(M) Denim and Leather Remembers: Big Deal, by Killer Dwarfs


"A generation which ignores history has no past and no future." Robert Heinlein
By Sam Graham
It was 1988. And Justice for All… was released, Thatcher was still running England, Ronald Reagan was in his last year of presidency, it was a leap-year, Die Hard came out that June andFriday the 13th was up to part VII. Few knew that in this year, over in Canada, a glam rock band known as Killer Dwarfs released their third album: Big Deal.
This album kick-starts with Tell Me Please and a riff that pretty much sums up the album: it’s a little bit heavy, a little bit dirty, and all cool. The pre-chorus and chorus that come next are chant-able enough to keep you listening, carried out by vocalist Russ Graham (Russ Dwarf). Russ’ voice is hard to pinpoint. It’s somewhere between the nasal tone of Vince Neil (Motley Crue) and the sleaze of Stephen Pearcy (Ratt) and suits the music really well. After a couple of chorus’ the solo is all glam-rock. It more flashy than it is technical, with the classic Poison-esque fret-wank at the very end.
We Stand Alone is the second song on Big Deal and it’s another chanter. It doesn’t sound much like it, but it has a similar feel to Crue’s cover of Smokin’ in the Boys Room (1985). It’s a mid-range head banger that’s easy to find yourself happily singing along to. The song features a melodic breakdown that leads directly into a juicy solo that I can only describe as being very Bill and Ted. In fact, this whole song wouldn’t sound out of place on a Wyld Stallyns album. I for one keep hoping that will one day happen.
The next song, Startin’ to Shine´ busts in with a lot of umph and carries through to the chorus. Again, like the previous, the chorus is a sing-along, but the rest of the song is heavier, ballsy and a little bit angry. It’s a good departure from the happy-go-lucky glam that precedes it. The song that follows (Breakaway) sounds straight out of C.C Deville’s riff book. The whole song sounds like a Poison track. It’s sleazy and it reeks of permed guys in clothes that are far too small for them and is not as chantable as the previous tunes; this song is carried by the guitar and as well as Poison, it also has hints of Alice Cooper during his Hey Stoopid (1991) days.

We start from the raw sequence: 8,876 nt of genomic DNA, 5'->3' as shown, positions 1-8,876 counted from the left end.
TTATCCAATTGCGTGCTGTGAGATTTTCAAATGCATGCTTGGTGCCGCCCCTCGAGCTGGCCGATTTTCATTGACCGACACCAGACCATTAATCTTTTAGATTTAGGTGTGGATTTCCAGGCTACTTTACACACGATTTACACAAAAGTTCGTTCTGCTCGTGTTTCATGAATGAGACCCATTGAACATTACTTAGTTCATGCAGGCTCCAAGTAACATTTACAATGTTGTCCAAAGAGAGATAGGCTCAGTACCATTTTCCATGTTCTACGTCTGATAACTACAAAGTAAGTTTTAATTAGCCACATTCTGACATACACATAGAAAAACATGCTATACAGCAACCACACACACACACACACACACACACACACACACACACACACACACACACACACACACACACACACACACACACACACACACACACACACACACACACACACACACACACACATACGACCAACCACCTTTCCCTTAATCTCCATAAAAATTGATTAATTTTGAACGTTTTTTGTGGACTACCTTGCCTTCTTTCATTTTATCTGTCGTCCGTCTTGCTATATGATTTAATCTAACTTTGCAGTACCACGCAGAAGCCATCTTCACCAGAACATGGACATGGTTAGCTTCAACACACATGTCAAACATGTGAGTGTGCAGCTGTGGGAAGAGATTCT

The classic ‘thoughtful’ one of the album comes in Union of Pride. It’s the longest song on the album, and that’s usually the first give-away. Its beefy intro drops into a clean verse, then the lyrics ‘together we stand, together we fall’ are preceded by the chorus, chanting about freedom. The guitar solo (played by Bryce Trewin (Bryce Dwarf)) is everything you’d expect from a song like this. It’s slower than usual, and its many bends make it sound more emotional. If this song was about a relationship or a woman, it’d definitely be classed as a power ballad.
Although Union of Pride is Big Deal’s powerful song, Lifetime is a close second. While it lacks the mellowness that Union of Pride has, its lyrics are more real. It’s a song about waiting your whole life for something and as the song says, time will tell… Someday. It’s got some nice lead guitar work and the drums, played by Darrell Millar (Darrell Dwarf), isn’t laid on too thick.
The album then takes a turn for the metal with the riffage of Power. Its metal done by a glam band, but it’s still the heaviest song on the album. The repetition of the title in the background of the chorus is brilliant and the verses are littered with short licks here and there that make the song, pun intended, all the more powerful.
Out of nowhere, and I mean seriously, you’d never have thought a song like this would be on Big Deal, comes the penultimate song Burn it Down. It’s a veritable shred-a-thon from beginning to end. It doesn’t let up like the other songs do, even in the chorus where glam tends to favour vocally-led passages. This song is guitarist Bryce Dwarf’s showcase. At first listen, people will most likely say ‘oh, it’s a Malmsteen rip-off’ and disregard it. While it does have some Rising Forceriffage, the solo is more Paul Gilbert (Racer X). If you really feel the need to brand this song as a rip-off, just remember: this was 1988, before everyone was doing it on YouTube.
In short, this song comes out of nowhere and is nothing short of awesome, regardless.
Has Big Deal stood the test of time? While it wasn’t Killer Dwarfs’ most successful album, that honour went to Stand Tall (1986); it’s still a class album. Although I’m not sure how many people today actually know of them? I’ll be surprised if it’s many. I first heard this album because I saw it in a friend’s vinyl collection and wanted to know what a band called Killer Dwarfs sounded like. Straight away I was hooked. The album has some real gems on it that are worth going out of your way to listen to. The recording quality is good and each song has something distinctive about it, whether it be the music or the lyrics. A lot of the songs wouldn’t sound out of place in another band’s catalogue, but everyone shows influence: Metallica Diamond Head, SlayerVenom, TriviumJames Hetfield, so it’s not worth being a stickler over. Nobody likes a stickler.
Whatever the case, Big Deal by Killer Dwarfs is a great album and well worth it if you like your glam rock 80’s and not too serious.
Devil-Horn Rating (Out of Five): \m/ \m/ \m/ \n

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